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Do Personal Injury Settlements Affect My SSDI or SSI?

How do personal injury settlements impact SSDI and/or SSI?

The answers to many an important questions about the effects of personal injury settlements on Social Security Disability Insurance (SSDI) or Supplemental Security Income (SSI) monthly benefits you currently receive, or whether you should apply for SSDI benefits and pursue a personal injury claim simultaneously, are all situationally dependent. However, there is a general short term answer for both SSDI and SSI:

  • SSDI – No, your personal injury settlement does not affect SSDI benefit payments.
  • SSI – Yes, in general, SSI benefits are negatively affected by a personal injury settlement.

Both SSDI and SSI programs are under the Social Security Administration (SSA). Different eligibility requirements that fit different purposes are why personal injury settlements uniquely affect the two SSA programs. An SSDI program is an “earned benefit,” while an SSI program is “needs-based” for those individuals whose income and assets fall within a defined poverty range. Each benefit receives payments out of a different federal coffer.

Because a personal injury settlement can negatively affect SSI benefits for those with special financial needs and who are disabled, it is prudent to work with an attorney specializing in collecting these benefits before moving forward with a personal injury settlement. The SSA posts the SSI eligibility amounts for 2022 and includes a “monthly maximum federal amount of $841 for an eligible individual, $1,261 for an eligible individual with an eligible spouse, and $421 for an essential person.”

Exceeding these amounts will render you ineligible for SSI because a financial hardship no longer exists. Additionally, because Medicaid benefits are financially need-based, you may be at risk of coverage reduction or losing it altogether. These two circumstances can lead to catastrophic loss of benefits for individuals with no access to private health care insurance or Medicare to cover costs of medical treatment, hospitalizations, and prescription drugs.

There are some legal solutions to avoid loss of SSI benefits via transferring the personal injury settlement funds into a special needs trust. This trust format can protect disabled individuals via a trustee who will manage the trust contents and pay expenses on their behalf. Because the individual does not have direct control over the trust, the SSA does not consider the personal injury settlement compensation affecting SSI eligibility. In essence, it makes the personal injury settlement monies in the special needs trust no longer countable under Medicaid’s rules. There are strict compliance measures regarding these trusts and the disbursements of their assets, so it is essential to consult an experienced attorney to create your special needs trust.

Your qualified attorney can help you understand your personal injury case’s potential worth and how the two program forms, SSDI and SSI, may interact. Your attorney can determine a monthly calculation for a potential personal injury settlement and compare that to the Social Security monthly benefit amount to see where you stand financially.

You must report all personal injury settlements to SSI and Medicaid because your income and assets determine your program benefits, so they must know how much of a settlement you receive. Current rules state you should report your personal injury settlement amount to the SSA within ten days of receiving it.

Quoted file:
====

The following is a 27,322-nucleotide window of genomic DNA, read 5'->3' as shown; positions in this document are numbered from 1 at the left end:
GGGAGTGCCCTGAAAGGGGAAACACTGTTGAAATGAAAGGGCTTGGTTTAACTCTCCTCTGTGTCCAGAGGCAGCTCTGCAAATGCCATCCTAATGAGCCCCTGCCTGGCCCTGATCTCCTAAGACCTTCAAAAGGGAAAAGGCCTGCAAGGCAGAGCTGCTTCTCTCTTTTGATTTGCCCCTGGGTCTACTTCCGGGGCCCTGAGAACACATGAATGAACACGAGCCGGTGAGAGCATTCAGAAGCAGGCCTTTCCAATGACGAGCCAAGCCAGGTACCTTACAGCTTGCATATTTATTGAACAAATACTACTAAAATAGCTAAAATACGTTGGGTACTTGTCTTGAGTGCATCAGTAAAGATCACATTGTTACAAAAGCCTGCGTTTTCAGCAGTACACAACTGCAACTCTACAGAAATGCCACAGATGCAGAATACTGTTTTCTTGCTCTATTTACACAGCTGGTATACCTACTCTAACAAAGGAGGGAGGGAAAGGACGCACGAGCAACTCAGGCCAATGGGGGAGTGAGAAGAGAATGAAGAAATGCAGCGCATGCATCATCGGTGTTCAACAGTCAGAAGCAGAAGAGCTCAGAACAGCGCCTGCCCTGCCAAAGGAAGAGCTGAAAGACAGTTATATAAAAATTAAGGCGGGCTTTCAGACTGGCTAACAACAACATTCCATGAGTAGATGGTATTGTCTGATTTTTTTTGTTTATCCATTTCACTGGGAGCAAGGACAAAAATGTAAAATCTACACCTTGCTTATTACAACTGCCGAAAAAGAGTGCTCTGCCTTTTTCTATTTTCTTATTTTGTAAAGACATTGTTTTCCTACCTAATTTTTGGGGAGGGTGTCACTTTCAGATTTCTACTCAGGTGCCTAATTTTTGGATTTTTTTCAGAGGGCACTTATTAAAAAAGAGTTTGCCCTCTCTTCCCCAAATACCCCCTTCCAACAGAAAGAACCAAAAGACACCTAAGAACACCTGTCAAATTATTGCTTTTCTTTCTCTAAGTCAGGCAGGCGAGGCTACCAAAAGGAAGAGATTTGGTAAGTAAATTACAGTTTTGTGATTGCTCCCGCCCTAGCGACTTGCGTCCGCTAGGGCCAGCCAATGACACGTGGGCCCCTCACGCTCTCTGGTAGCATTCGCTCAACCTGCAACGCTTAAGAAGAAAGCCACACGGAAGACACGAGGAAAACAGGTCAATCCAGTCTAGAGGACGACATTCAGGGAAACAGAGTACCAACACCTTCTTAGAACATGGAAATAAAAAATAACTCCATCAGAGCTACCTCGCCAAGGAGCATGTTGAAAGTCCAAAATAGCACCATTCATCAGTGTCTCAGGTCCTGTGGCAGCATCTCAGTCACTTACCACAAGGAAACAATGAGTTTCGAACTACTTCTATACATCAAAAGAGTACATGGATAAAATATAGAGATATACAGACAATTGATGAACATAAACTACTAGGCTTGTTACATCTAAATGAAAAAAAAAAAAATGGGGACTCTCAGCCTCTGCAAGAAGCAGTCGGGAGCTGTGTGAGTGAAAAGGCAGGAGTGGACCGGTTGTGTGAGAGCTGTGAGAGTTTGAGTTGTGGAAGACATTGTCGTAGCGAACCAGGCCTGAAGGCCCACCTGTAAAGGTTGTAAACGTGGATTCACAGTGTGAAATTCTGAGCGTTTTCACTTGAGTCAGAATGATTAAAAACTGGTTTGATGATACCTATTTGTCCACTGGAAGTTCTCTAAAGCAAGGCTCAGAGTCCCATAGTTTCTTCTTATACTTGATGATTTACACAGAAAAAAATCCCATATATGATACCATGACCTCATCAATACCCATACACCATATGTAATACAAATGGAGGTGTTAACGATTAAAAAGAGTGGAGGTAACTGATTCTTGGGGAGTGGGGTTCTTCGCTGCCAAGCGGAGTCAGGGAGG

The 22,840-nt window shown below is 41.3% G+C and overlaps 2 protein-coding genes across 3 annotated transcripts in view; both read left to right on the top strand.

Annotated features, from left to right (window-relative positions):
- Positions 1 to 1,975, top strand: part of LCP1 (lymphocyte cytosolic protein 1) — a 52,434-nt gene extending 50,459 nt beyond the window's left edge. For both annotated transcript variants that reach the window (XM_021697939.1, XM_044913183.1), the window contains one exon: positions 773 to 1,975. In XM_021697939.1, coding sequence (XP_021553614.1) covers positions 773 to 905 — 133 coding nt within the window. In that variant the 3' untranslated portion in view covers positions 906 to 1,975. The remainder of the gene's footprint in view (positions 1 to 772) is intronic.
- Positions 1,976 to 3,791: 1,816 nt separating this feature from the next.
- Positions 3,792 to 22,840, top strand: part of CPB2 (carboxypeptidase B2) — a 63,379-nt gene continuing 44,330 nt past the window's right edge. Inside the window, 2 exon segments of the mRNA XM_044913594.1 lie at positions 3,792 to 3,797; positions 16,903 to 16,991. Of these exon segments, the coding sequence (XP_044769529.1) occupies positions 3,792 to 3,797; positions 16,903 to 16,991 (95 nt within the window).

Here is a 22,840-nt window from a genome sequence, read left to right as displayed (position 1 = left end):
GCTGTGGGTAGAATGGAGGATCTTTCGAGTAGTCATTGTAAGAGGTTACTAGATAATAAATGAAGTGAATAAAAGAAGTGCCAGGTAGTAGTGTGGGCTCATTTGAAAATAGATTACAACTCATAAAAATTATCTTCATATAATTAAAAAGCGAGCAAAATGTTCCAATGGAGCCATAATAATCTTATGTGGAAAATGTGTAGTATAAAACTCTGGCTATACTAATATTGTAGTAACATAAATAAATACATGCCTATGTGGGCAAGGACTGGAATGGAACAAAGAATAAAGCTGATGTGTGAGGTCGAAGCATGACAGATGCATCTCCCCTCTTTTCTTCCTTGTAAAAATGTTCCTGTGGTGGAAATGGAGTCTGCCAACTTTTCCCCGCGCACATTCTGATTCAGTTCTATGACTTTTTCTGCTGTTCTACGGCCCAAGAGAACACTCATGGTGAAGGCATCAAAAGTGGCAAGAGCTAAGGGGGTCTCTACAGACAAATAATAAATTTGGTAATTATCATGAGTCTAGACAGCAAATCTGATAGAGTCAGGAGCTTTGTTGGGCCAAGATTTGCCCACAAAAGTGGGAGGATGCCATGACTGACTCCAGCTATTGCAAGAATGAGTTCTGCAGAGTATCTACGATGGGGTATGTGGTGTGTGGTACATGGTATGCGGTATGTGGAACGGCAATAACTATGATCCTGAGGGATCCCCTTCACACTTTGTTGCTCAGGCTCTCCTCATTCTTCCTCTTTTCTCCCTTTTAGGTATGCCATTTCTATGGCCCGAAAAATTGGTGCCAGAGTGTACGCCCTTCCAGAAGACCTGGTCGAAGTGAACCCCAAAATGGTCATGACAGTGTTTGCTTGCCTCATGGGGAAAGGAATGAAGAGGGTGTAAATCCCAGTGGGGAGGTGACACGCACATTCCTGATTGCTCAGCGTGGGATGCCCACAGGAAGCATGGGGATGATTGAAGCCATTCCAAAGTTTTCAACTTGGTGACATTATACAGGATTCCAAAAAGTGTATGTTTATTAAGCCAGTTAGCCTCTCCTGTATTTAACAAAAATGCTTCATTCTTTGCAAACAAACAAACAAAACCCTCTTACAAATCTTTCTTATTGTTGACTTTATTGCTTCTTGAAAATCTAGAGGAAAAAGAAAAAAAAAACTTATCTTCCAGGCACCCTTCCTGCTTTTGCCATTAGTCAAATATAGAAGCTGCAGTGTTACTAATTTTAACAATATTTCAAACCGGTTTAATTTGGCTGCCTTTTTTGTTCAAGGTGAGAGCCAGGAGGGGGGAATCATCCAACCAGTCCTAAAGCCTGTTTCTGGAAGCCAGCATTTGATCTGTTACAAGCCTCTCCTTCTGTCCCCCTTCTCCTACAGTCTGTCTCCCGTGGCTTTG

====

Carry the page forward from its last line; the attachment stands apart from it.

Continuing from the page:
Key Takeaways

If you receive SSDI benefits

  • Your personal injury settlement will not affect your SSDI benefits
  • You do not have to report your SSDI settlement to the SAA
  • Existing SSDI benefits may limit the terms of a personal injury settlement

If you receive SSI benefits

  • Your personal injury settlement will cause either a reduction or termination of your SSI monthly benefits through the SSA
  • You must report any personal injury settlement amount to the SSA
  • A special needs trust may be able to protect your personal injury settlement without affecting your SSI benefits

Finally, if your SSDI benefits are on the higher end of compensation, you may wonder if it is worth pursuing a personal injury claim. Personal injury settlements are no guarantee; however, in some circumstances, a large settlement will mean a significantly higher payment value than SSDI. Settlement negotiations for personal injury cases may include compensation for losses and damages that SSDI cannot cover like:

  • Medical expenses and future medical costs
  • Nursing home care or skilled at-home care
  • Pain and suffering
  • Mental anguish
  • Lost wages and future earnings
  • Quality of life changes

Extensive rules govern the SSA programs SSI and SSDI. It is difficult to know what to do when facing additional income stemming from a personal injury settlement. Hiring an experienced attorney to navigate the complexities to protect your benefits and receive the full and fair compensation you deserve from a personal injury settlement is in your best interest. Call Andre O. McDonald, a knowledgeable Howard County, Montgomery County and District of Columbia estate planning, special-needs planning and Medicaid planning attorney, at (443) 741-1088; (301) 941-7809 or (202) 640-2133 to schedule a no obligation consultation.

DISCLAIMER: THE INFORMATION POSTED ON THIS BLOG IS INTENDED FOR EDUCATIONAL PURPOSES ONLY AND IS NOT INTENDED TO CONVEY LEGAL, INSURANCE OR TAX ADVICE.

 

 

 

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For help with estate planning, special needs planning or elder law throughout Howard, Montgomery, Prince George’s, Anne Arundel, and Baltimore County; and Baltimore City, contact McDonald Law Firm, LLC.

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